Lawmakers and stakeholders continue to wrestle with the pros and cons of the health law's Medicaid expansion, as well as with the budget issues related to the state-federal insurance program for low-income people.
Los Angeles Times: Key Legislative Committee To Consider Medi-Cal Expansion
A key Assembly panel will consider legislation Tuesday that would dramatically expand Medi-Cal, the state's public insurance program for the poor. The proposal, authored by Assembly Speaker John A. Perez (D-Los Angeles), is part of a legislative package that aims to help California implement President Obama's healthcare overhaul (Mishak, 2/18).
The Associated Press: Miss. Dems Push GOP For Medicaid Expansion Vote
Mississippi House Democrats said Monday they're trying to bring pressure on Republicans to revive a Medicaid bill that's blocked in a committee. Republicans, meanwhile, say Democrats are playing politics with a government health insurance program that covers about 1 in every 5 Mississippi residents (Pettus, 2/18).
The Associated Press: Medicaid Takes A Back Seat In The 89th General Assembly
What happened to the Medicaid session? Despite all the talk before lawmakers gathered at the Arkansas Capitol that Medicaid's finances and future would overshadow just about every other issue, there's been scant attention paid to the $5 billion program and efforts to expand it under the federal health care law (DeMillo, 2/17).
Kansas Health Institute: Kansas Hospital Group Study Predicts Expanding Medicaid Would Generate 4,000 Jobs
A study released today by the Kansas Hospital Association says that expanding Medicaid eligibility to levels called for in the federal health reform law would pump more than $3 billion into the state's economy and create 4,000 new jobs by 2020. The study, done for the association by the Center for Health Policy Research at George Washington University and Regional Economic Models, Inc., also shows that expansion would save the state more than it would cost (McLean, 2/18).
North Carolina Health News: Hospitals, Patients To See Red Ink Without Medicaid Expansion
As North Carolina lawmakers move forward on a bill that would reject the expansion of Medicaid allowed under the Affordable Care Act, patients and hospital administrators are expressing dismay. ... The expansion would cost North Carolina about $900 million over six years and bring in at least $15 billion of federal dollars over the same time period to cover the bulk of expenses. But this week, lawmakers voted to reject extending the program, passing the bill along mostly party lines (Hoban, 2/15).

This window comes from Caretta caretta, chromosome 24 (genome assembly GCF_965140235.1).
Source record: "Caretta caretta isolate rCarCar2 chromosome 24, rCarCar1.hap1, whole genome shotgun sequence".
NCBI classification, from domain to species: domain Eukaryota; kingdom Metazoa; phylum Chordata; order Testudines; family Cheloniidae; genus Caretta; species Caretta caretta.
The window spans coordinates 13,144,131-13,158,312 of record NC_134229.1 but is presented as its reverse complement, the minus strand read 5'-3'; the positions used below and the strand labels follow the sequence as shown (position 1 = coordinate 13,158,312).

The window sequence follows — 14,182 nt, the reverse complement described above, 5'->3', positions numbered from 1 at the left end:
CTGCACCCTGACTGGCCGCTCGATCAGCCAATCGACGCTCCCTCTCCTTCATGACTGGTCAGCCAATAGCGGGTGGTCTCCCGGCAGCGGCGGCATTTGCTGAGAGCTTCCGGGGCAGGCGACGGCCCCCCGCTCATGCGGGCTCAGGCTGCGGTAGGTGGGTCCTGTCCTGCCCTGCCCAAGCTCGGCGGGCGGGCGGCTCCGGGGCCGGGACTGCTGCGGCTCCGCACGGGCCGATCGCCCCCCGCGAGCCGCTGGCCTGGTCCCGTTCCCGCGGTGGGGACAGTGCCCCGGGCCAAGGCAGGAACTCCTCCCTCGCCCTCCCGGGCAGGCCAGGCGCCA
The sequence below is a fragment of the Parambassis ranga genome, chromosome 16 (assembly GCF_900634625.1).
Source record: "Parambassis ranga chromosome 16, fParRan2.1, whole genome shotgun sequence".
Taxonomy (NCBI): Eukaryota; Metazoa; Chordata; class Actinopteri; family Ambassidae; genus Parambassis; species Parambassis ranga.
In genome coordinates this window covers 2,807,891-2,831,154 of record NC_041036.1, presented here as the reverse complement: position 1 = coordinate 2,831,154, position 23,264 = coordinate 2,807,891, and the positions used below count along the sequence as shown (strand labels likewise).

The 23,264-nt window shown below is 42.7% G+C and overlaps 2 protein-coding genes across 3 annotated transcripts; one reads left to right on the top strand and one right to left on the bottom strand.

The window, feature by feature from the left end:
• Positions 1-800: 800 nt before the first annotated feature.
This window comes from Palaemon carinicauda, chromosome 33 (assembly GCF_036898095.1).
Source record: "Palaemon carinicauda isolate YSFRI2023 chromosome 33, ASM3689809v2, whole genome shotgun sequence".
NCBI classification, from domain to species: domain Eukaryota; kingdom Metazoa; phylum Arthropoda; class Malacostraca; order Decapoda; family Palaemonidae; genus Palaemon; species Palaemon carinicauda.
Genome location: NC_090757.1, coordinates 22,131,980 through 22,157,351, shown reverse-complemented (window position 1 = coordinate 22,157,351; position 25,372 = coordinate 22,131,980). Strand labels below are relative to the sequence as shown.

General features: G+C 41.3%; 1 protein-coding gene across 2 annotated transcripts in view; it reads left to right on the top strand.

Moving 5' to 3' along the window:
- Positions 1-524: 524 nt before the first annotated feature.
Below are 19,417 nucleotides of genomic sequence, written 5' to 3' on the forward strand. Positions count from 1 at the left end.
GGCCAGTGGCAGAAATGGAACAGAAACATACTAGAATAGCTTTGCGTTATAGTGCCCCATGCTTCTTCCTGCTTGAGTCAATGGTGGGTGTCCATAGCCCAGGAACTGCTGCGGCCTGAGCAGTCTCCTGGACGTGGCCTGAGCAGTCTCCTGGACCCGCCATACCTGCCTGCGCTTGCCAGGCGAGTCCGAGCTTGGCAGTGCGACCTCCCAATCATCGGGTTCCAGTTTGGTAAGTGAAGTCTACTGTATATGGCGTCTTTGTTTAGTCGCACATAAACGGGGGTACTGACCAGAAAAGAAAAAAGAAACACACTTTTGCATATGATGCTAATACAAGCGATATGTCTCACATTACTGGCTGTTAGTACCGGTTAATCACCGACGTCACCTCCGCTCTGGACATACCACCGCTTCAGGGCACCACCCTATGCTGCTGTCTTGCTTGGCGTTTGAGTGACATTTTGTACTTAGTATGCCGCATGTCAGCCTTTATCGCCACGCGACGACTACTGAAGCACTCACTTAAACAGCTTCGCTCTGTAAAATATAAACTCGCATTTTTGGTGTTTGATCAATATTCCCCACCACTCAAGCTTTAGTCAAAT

Kansas City Star: Missouri Democrats Say Rural Hospitals Need Expanded Medicaid
The leader of a rural Missouri hospital warned lawmakers Monday that failure to expand eligibility for Medicaid could put institutions like his at risk of failure. Kerry Noble, the CEO of Pemiscot Memorial Hospital in Hayti, stood alongside Rep. Jake Hummel, the House minority leader, to unveil legislation that would expand Missouri's Medicaid eligibility requirements to 138 percent of the federal poverty level, as called for by the federal health-care law. If Medicaid is not expanded -; and Republican legislative leaders have opposed the idea -; Noble said his hospital, in southeast Missouri, would lose around $1 million a year in federal reimbursements for treating uninsured patients (Hancock, 2/18).
This article was reprinted from kaiserhealthnews.org with permission from the Henry J. Kaiser Family Foundation. Kaiser Health News, an editorially independent news service, is a program of the Kaiser Family Foundation, a nonpartisan health care policy research organization unaffiliated with Kaiser Permanente.